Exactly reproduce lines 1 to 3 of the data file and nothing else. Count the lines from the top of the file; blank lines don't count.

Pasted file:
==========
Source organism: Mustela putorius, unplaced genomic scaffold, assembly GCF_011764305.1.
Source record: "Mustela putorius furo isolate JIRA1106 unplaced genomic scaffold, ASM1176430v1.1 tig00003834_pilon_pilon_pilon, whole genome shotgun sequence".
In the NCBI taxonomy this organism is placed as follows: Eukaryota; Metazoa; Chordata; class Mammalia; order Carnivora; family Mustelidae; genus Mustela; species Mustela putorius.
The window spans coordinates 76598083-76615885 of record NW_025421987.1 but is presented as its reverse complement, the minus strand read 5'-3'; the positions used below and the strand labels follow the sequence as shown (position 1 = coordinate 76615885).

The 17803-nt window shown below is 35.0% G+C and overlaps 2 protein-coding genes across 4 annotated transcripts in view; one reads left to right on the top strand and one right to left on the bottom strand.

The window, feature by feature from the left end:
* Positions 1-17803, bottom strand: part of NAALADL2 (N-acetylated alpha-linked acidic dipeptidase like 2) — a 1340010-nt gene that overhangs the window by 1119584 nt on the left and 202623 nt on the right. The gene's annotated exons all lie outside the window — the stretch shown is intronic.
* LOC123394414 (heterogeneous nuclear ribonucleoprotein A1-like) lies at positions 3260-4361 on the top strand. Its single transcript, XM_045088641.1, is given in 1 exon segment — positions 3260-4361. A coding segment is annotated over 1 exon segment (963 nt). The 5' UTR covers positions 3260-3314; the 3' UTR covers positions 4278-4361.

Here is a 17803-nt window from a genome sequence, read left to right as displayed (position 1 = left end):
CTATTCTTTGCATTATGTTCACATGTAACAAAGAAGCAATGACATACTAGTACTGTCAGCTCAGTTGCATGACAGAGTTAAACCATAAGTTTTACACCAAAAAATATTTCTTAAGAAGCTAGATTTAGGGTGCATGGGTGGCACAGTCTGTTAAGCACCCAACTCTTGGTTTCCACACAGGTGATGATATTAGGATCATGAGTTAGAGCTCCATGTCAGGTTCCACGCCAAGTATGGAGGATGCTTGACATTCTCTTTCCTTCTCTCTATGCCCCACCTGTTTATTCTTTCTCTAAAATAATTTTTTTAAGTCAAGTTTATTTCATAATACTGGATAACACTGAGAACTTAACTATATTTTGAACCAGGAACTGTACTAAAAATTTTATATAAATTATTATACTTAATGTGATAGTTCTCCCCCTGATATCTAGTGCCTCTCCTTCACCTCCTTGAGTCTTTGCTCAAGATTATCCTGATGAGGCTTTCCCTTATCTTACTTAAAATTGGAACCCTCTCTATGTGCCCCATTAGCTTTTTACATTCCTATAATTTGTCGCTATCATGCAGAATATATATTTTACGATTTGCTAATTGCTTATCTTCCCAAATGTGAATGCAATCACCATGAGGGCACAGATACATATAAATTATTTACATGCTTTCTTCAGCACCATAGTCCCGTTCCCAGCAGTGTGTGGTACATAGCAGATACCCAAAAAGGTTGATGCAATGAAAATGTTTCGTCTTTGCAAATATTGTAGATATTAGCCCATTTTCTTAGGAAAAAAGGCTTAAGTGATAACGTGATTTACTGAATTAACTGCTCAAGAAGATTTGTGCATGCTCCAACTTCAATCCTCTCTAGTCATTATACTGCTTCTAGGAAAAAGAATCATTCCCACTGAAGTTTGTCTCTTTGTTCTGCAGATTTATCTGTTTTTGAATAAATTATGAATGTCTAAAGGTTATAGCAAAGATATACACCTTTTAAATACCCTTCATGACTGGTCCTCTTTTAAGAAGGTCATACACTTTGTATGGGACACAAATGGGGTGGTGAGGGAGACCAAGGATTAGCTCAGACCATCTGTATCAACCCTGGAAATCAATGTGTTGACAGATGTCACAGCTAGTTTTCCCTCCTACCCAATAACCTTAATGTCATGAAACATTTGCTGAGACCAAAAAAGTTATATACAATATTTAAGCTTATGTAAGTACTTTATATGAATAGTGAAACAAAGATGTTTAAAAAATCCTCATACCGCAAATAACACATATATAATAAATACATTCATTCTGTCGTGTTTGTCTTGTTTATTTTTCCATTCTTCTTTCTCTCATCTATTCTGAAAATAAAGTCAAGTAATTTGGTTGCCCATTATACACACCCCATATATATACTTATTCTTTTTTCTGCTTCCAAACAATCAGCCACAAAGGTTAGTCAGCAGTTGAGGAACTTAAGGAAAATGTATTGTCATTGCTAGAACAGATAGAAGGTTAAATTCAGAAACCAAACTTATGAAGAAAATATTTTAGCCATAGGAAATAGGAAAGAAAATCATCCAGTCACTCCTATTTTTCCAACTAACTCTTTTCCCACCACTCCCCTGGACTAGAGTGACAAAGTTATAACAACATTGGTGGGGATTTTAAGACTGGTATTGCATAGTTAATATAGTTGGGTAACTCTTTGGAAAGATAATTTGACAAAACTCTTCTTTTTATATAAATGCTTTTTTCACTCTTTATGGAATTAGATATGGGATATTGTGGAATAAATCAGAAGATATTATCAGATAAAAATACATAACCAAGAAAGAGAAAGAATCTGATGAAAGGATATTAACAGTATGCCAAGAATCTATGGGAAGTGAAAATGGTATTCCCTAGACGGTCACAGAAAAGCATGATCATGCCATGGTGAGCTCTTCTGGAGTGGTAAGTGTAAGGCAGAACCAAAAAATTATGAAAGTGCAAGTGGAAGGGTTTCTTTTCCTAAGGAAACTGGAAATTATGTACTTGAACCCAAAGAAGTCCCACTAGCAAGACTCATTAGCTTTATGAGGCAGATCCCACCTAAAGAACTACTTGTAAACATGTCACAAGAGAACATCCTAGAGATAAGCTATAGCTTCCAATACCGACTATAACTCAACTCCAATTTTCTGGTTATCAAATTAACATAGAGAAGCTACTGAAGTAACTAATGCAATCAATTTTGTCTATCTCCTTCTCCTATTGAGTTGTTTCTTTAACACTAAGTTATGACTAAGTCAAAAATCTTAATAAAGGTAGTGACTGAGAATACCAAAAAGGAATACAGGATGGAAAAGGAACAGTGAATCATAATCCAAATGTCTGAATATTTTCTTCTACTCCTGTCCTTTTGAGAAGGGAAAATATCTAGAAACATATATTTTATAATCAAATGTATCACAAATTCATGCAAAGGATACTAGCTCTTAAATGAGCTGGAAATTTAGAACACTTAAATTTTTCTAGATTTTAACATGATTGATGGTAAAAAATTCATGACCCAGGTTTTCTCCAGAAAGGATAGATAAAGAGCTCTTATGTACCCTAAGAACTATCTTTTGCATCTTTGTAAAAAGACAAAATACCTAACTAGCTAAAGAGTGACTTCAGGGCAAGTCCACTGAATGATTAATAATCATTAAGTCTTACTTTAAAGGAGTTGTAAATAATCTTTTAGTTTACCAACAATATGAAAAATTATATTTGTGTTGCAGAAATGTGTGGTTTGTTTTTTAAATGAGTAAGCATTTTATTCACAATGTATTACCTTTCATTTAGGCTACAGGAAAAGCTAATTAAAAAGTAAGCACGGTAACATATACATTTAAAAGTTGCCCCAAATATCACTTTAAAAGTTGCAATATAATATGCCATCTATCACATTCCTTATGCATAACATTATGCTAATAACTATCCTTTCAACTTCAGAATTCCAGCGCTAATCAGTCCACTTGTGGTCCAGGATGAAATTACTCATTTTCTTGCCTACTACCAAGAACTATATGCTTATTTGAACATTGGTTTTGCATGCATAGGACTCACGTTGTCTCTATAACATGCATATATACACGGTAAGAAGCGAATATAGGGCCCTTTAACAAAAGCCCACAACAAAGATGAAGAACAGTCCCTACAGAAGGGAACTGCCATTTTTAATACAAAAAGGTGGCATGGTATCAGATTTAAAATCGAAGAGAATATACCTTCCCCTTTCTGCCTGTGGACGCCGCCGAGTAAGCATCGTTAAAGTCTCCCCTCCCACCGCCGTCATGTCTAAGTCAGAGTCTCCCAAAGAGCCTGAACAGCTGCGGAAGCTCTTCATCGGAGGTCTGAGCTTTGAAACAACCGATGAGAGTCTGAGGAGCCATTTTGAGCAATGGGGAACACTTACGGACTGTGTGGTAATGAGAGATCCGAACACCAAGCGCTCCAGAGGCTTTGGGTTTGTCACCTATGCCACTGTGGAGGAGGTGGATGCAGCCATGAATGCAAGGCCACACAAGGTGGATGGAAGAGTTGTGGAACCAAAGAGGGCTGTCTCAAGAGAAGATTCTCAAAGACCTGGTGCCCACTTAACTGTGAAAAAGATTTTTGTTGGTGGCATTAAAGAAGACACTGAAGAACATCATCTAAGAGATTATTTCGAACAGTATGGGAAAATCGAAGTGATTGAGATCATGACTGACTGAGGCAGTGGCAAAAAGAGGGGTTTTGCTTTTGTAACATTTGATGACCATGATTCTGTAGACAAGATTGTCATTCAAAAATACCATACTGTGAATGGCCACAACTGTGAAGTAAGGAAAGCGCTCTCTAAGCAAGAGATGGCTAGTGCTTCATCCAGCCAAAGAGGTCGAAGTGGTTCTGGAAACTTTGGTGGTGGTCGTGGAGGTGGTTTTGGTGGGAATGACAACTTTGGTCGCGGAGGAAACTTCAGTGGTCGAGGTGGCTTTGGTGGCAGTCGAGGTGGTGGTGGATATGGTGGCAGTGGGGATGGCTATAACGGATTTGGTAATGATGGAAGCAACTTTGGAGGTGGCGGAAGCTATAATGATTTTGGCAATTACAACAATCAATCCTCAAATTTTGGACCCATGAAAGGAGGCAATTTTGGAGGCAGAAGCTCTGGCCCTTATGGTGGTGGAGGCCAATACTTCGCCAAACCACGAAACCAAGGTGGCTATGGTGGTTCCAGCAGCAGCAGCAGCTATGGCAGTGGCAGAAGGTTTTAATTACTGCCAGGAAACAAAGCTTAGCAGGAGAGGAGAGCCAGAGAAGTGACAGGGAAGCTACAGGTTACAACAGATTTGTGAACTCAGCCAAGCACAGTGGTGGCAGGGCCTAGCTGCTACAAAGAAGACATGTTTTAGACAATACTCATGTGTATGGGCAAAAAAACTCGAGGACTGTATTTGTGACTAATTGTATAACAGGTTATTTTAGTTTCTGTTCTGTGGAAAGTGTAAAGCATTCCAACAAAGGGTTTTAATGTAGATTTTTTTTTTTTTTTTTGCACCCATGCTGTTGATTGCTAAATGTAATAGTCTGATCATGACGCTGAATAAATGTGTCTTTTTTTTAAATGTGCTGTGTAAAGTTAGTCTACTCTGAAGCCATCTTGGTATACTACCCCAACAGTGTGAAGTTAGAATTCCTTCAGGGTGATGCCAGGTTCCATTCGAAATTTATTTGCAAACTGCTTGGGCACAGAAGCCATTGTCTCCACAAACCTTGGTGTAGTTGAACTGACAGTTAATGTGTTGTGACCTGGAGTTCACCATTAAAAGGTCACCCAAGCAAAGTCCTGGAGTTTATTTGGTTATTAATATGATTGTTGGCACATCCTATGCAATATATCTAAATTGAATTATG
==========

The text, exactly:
Source organism: Mustela putorius, unplaced genomic scaffold, assembly GCF_011764305.1.
Source record: "Mustela putorius furo isolate JIRA1106 unplaced genomic scaffold, ASM1176430v1.1 tig00003834_pilon_pilon_pilon, whole genome shotgun sequence".
In the NCBI taxonomy this organism is placed as follows: Eukaryota; Metazoa; Chordata; class Mammalia; order Carnivora; family Mustelidae; genus Mustela; species Mustela putorius.